I find it a little disturbing when people challenge the traditional notion of testing products or business models before they are launched. Whilst the most obvious response is to verify functionality against a set of requirements, in reality this is possibly the least of anyone’s problem. Sure, testing mitigates the risk that what we think our target market wants may not match reality, but usually we’d have a pretty good hunch, by way of conducting preliminary research on the web or talking to family and friends to verify that gap in the market.

The answer could be a host of other potential reasons:

~ It builds brand awareness:  sites branded ‘Beta’ typically signal a work-in-progress product, a type of status that brings in technology enthusiasts who in turn are most vocal about their product experiences. Free press!

~ It enables collaboration and buy-in: anyone who’s worked in large corp will know that you’d be sentenced to a life-of-foolishness if you don’t first test with your stakeholders. By stakeholders I refer to not only customers (who could ultimately become advocates of your product), but also senior management whose influencing power will help keep your business idea or product alive in a large organisation.

~ It could help you win more moolah: venture capitalists take calculated risks, and would potentially view your actions as sensible, building a pretty solid and measurable case to consider investing in your product or business model.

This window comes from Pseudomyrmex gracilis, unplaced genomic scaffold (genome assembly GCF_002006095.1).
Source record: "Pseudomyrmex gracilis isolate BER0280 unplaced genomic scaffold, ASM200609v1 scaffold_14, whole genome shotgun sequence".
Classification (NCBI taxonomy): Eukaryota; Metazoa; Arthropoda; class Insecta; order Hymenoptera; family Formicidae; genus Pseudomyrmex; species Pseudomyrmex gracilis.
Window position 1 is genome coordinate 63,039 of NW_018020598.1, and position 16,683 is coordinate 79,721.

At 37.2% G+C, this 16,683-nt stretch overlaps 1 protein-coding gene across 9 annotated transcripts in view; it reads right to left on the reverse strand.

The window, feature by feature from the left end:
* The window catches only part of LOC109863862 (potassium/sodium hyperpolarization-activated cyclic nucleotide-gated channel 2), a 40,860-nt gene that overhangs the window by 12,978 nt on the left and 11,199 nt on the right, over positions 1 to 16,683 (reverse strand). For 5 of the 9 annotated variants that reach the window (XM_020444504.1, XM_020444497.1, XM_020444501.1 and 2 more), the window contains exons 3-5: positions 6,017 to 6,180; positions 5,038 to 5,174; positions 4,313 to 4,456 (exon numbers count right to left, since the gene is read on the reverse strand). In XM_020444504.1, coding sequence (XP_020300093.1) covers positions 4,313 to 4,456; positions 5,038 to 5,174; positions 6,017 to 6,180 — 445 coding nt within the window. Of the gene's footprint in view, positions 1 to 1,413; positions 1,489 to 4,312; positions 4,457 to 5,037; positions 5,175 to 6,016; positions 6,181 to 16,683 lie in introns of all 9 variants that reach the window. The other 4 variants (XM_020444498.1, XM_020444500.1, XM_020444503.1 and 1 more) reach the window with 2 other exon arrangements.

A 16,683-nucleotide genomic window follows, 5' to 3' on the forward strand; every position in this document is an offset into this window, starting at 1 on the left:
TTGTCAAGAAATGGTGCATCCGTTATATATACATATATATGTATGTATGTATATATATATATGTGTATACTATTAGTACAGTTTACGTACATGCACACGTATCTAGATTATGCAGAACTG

Test just enough though, then move on quickly. There’s definitely the need for speed…or else you might see the opportunity dissipate or be taken by an unforeseen rivalry.

I hopped along to the Digicitz event tonight, themed around 3 Social Media Experts taking the stage with advice for specific social media related challenges being experienced by two organizations – Nexus and Reach Out Australia.

Great ideas were in flight across 3 clear strategy streams: the creative strategist (@michaelwatkins from Mudomedia), the strategic consultant (@paulalexgray from Brainmates), and the strategy executor (@katydaniells from DaemonTWO) –  all of which might I say are important perspectives to consider when seeking success in a campaign or project. And yes, strategy is also about execution – business fundamentals since the Kaplan/Norton days!

The topics however had me pondering over the following:

1. Deciding if social media is an appropriate activity to undertake requires common sense

Once you decide on your business objectives, use common sense to derive your plan: understand how your customers tick – where they spend their time, who they hang out with and what they like/dislike and understand your options in targeting them with your product or campaign.

2. It also requires humility